Unlike big data and the IoT, the United Nations has not embraced much the field of AI yet, neither in terms of projects, nor in terms of policies. Machine learning and deep learning offer opportunities for data mining and pattern recognition, to discover regularities and correlations within big data and use them for conclusions, which are applicable for decision making, and predictions about the future. The ENEA countries have been pioneers in some fields of AI, e.g. robotics, and have the capacities to continue top-class AI research, also towards the SDGs.

Adverse effects due to AI are also starting to be identified, which include discrimination towards groups of the population and exacerbating economic inequality. The analysis phase of the data must not become a bottleneck, which can only be prevented through powerful AI methodologies. Moreover, the monitoring of individuals, e.g. through biometric sensors, raises privacy concerns, which must be addressed by strict guidelines. AI safety is an area of research that focuses on exploring methods to increase the likelihood that, if and when a machine reaches superintelligence, its behaviour is aligned with what humans value. Therefore, it is highly desirable that such a machine values the SDGs as well as many things that humans value. While the field is currently booming again, there is no guarantee that this will continue or that all expectations will be fulfilled. AI allows analysing data in new ways. Overall, AI has enormous potential to analyse much more data to deliver actionable information in real-time.

Whereas big data, IoT and AI are already individually very powerful and innovative technologies, combining them creates further synergies, which explains the current enthusiasm about these developments and which can be also harnessed for the calculation of SDG indicators or for the achievement of SDG targets. The United Nations has acknowledged the relevance as well as the potential of data. In a report, called “A world that counts”, commissioned by the previous UN Secretary-General Ban Ki-moon, it is stated: “Never again should it be possible to say ‘we didn’t know’. No one should be invisible. This is the world we want – a world that counts.” (Independent Expert Advisory Group on a Data Revolution for Sustainable Development, 2014, p. 3). As such, the Economic and Social Commission for Asia and the Pacific (ESCAP) supports its member states in their efforts to achieve the 2030 Agenda and also recommends the enhancement of data capacities and the harnessing of science, technology and innovation for this purpose (United Nations Economic and Social Commission for Asia and the Pacific, 2016a; United Nations Economic and Social Commission for Asia and the Pacific, 2016b). The ESCAP East and North-East Asia (ENEA) sub-region covers some technologically advanced countries, thus offering a suitable environment to pioneer ground-breaking methodologies towards the SDGs.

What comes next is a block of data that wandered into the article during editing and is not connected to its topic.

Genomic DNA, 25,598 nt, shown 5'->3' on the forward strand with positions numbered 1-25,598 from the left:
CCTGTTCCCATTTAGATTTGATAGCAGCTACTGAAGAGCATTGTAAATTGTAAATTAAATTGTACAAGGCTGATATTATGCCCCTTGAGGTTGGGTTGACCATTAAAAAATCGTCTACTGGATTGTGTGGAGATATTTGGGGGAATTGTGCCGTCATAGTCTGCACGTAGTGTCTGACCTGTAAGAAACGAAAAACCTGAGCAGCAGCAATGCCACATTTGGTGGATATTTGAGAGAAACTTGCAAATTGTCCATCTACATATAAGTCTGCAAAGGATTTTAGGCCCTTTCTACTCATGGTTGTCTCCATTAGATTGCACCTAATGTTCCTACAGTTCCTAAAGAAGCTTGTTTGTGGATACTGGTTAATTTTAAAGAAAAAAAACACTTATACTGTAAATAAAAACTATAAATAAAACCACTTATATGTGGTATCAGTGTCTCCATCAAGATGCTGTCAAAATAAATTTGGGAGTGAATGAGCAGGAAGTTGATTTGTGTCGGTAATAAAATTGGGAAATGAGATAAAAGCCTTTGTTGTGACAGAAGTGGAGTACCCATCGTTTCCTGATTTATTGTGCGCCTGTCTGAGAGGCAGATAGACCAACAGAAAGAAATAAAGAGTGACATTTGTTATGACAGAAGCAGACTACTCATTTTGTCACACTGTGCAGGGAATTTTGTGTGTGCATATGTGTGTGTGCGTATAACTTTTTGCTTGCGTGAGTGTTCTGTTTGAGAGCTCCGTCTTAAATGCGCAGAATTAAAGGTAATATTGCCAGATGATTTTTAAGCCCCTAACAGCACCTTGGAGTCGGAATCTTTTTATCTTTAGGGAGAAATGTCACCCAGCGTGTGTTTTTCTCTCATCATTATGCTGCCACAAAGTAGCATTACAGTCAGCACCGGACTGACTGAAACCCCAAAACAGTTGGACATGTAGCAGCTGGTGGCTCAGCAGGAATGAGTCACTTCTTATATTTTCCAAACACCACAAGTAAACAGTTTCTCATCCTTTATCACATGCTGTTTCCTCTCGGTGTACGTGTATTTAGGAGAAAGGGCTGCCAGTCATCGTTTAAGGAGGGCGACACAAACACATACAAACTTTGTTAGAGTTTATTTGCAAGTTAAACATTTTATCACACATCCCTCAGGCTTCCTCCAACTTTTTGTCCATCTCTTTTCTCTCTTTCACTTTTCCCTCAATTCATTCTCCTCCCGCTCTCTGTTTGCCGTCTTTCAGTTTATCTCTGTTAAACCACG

Because of the extreme range of topics, the 230 SDG indicators are very diverse. Three types of indicators can be identified as not suitable for big data, namely the number or proportion of countries or governments, agreements or strategies, and financial flows or investments or budgets. These indicators are neither about what people say or do, nor can sensors capture data about these indicators. Big data approaches were found to assist the calculation of 42 SDG indicators, of which there are 232 in total. Of these 232, 70 have been listed as not suitable for big data, i.e. for 26 per cent of the remaining 162 indicators approaches that were presented, which is more than one quarter. Big data and AI approaches were found to assist the achievement of 66 SDG targets, of which there are 169 in total. This is 39 per cent, i.e. a higher percentage than the 24.5 per cent that assist calculation of SDG indicators. In addition, big data and AI approaches were found to assist the achievement of 66 SDG targets, of which there are 169 in total. This is 39 per cent, i.e. a higher percentage than the 24.5 per cent that assist calculation of SDG indicators. Overall, it is recommended that the ENEA countries promote and incentivize a vibrant environment for big data, IoT and AI, which involves the private sector, including start-ups, academic research institutions as well as NGOs to further foster citizen participation.